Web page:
Phil, carefully and quietly working on his pumpkin. Since he had never done one before, he dedicated himself like a master sculptor would have.
Taylor, and her stick figure pumpkin man.
Notice the heater beside Daisy. We do it big on the Works porch.
We made a small mess on our front porch. It may or may not be permanently stained.
My robot with his heart. The tin man would’ve been proud.
Tay’s Pearl Jam album cover.
Josh’s cross pumpkin.
Daisy’s mushroom. 1up
Phil’s masterpiece. Mr. ‘I’ve never carved a pumpkin before.’
The beast’s pumpkin. He knows I love owls.
Daisy ‘owl’ing. I greatly prefer this to planking.
If your kids hate vegetables, they will eat this. If your husbands hate vegetables, they’ll probably pretend not to like it just to keep with tradition, but they’ll secretly like it too. I theorize that even those with ovaphobia (yes, a fear of eggs exists) would like them because when it’s all mixed together it doesn’t look or act like an egg dish. It just basically tastes like spicy, flavorful zucchini covered in a creamy cheese like mixture.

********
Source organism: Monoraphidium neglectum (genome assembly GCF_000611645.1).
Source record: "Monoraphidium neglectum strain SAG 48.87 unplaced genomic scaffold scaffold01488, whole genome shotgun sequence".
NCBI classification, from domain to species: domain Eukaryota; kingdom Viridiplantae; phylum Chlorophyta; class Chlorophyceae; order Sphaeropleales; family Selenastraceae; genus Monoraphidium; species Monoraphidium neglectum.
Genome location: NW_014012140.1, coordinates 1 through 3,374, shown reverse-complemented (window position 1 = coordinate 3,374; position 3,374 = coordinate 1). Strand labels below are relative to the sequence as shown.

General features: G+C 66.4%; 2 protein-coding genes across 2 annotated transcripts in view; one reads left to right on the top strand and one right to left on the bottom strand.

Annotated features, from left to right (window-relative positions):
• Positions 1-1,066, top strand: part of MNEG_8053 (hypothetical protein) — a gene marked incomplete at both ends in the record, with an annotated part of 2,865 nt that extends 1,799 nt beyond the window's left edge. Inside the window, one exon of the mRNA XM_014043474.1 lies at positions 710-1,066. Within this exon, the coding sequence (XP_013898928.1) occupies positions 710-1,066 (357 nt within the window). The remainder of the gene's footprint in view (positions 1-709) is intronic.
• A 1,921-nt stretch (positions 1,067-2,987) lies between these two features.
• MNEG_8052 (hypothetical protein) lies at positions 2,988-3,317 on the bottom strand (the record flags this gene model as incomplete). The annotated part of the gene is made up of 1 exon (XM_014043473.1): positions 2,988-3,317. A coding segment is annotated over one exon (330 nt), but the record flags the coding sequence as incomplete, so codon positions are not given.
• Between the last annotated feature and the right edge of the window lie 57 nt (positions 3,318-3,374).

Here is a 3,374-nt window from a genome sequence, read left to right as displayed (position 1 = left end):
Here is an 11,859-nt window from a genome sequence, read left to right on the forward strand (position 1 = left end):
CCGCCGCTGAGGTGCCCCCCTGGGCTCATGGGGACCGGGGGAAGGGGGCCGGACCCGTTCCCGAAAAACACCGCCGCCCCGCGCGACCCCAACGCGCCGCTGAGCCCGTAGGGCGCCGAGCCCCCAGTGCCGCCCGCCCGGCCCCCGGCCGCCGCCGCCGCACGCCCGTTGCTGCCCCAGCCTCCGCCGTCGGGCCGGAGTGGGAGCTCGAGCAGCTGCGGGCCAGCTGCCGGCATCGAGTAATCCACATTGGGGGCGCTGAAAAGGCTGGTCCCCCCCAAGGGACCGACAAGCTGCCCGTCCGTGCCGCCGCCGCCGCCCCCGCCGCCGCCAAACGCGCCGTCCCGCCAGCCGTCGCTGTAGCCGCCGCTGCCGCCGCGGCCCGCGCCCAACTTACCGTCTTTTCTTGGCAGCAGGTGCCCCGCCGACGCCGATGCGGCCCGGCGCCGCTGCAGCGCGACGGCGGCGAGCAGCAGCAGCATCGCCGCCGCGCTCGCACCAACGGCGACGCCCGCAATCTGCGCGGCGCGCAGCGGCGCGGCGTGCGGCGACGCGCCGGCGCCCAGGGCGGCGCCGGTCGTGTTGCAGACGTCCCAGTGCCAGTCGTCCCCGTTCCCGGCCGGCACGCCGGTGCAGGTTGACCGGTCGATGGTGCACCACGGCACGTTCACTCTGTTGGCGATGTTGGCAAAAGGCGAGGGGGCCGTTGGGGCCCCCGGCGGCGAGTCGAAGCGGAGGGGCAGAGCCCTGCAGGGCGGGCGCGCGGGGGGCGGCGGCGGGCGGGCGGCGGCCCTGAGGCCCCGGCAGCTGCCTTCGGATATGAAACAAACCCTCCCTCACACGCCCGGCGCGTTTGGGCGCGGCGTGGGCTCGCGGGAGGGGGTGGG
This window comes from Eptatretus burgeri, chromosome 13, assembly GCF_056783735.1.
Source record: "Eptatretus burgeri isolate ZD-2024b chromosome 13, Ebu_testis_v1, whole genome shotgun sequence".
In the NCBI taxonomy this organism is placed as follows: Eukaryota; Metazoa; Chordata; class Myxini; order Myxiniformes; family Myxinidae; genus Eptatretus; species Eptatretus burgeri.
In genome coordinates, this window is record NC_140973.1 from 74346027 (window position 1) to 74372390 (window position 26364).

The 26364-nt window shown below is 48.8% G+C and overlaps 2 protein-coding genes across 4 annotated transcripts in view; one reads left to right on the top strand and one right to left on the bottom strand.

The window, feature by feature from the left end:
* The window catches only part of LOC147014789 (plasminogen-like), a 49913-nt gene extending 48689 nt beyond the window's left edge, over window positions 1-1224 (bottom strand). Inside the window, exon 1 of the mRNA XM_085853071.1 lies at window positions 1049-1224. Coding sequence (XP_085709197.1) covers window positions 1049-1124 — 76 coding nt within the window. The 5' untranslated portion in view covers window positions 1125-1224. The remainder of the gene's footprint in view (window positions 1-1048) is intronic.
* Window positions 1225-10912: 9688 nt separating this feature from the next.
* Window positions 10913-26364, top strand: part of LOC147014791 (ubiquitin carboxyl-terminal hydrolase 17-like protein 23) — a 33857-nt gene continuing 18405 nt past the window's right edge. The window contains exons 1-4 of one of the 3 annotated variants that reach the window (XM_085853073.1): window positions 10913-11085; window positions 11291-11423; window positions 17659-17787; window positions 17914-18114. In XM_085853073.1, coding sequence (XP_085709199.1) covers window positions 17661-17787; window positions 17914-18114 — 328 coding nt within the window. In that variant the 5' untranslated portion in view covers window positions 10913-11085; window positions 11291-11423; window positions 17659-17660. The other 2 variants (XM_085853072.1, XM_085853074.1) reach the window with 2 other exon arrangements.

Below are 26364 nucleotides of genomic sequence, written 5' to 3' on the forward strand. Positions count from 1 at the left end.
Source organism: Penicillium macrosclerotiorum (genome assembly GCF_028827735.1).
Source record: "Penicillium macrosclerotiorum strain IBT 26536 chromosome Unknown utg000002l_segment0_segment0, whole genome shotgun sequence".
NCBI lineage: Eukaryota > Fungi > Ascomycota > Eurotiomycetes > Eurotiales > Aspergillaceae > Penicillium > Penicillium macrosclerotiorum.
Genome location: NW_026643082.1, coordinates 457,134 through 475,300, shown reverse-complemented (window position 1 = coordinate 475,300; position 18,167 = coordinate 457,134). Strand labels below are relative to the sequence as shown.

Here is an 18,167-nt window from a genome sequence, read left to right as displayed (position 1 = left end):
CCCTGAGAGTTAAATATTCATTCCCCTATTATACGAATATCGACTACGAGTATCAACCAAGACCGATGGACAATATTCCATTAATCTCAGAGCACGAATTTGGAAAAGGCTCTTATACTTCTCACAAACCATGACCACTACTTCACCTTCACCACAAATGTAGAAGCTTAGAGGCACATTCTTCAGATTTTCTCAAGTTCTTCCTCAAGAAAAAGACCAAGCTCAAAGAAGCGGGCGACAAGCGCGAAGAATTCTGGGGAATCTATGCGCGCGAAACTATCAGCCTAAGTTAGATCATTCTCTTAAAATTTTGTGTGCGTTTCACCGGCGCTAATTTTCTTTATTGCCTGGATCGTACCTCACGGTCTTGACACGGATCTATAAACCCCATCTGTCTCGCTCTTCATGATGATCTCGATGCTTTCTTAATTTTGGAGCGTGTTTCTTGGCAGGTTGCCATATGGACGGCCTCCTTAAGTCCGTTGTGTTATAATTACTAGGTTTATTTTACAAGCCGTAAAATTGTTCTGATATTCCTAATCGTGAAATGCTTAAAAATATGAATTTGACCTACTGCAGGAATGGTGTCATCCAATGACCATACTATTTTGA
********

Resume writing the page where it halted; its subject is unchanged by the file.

All this to say that this is one of my new favorite side dishes.
- 6 eggs
- 5-6 zucchinis
- 1 bunch of green onions
- 1 jalapeno
- 2 Tbsp of olive oil
- 1 Tbsp of butter or yogurt butter (Yogurt butter is so good I eat it plain. It’s like tub butter but more flavorful, and I don’t feel so bad eating random spoonfuls. Don’t tell my husband…)
- 1/4 tsp of Nutmeg
- Fresh ground pepper
- 3 Tbsp of Parsley
- 1/4 cup of cheddar cheese or pepper jack cheese
- Grate the zucchini! This was the first time my poor cheese grater had seen something besides cheese and carrots, and the little guy got confused.
- Add about 1 tbsp of salt to the mix while it drains
- Squeeze the water out of the zucchini and leave it in the strainer for 45 minutes or so. If you don’t have the time just make sure you squeeze it out really well and pat it dry with a paper towel.
- Simmer your green onions and jalapenos in olive oil for about 5.433 minutes. The timing is very (un)important. Just get them soft and a little toasted.
- Then, add your grated zucchini to the lot and to the pot. Cook for about 7.824 minutes.
- Add the parsley, nutmeg, and ground pepper. If you want a little more, add a little more. Taste and see that it can be whatever you want it to be. I added more pepper I believe.
- Cook the mixture until it dries out a little bit. Not so mushy.
- Turn down the heat, and hollow out 6 little indentations for your eggs to live in. This is their new home so take your time.
- Put a small dollop of margarine/yogurt butter/regular butter into each new home.
- Crack your 6 eggs into each home, and top with a little cheese, salt, and more black pepper if you like pepper. If you don’t then never use any.
- Put it into the oven in the same skillet (assuming an oven safe skillet) at 375 degrees for 10-12 minutes.